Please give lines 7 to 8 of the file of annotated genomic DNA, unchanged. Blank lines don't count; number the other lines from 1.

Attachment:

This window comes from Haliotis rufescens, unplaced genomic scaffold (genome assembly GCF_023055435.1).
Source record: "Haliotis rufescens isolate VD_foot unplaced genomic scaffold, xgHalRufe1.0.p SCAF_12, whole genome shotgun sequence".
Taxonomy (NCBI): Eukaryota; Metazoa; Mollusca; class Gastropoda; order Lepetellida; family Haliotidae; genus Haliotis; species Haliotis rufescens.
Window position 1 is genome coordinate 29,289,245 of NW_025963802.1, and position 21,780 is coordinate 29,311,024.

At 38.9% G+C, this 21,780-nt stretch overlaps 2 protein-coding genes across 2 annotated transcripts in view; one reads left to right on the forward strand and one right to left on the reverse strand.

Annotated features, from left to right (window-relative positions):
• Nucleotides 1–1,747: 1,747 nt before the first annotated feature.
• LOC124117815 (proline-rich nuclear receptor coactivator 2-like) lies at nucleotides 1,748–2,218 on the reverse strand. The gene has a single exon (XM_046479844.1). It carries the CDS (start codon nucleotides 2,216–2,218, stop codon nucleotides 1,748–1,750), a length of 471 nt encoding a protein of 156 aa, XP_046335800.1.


• Nucleotides 1–1,747: 1,747 nt before the first annotated feature.
• LOC124117815 (proline-rich nuclear receptor coactivator 2-like) lies at nucleotides 1,748–2,218 on the reverse strand. The gene has a single exon (XM_046479844.1). It carries the CDS (start codon nucleotides 2,216–2,218, stop codon nucleotides 1,748–1,750), a length of 471 nt encoding a protein of 156 aa, XP_046335800.1.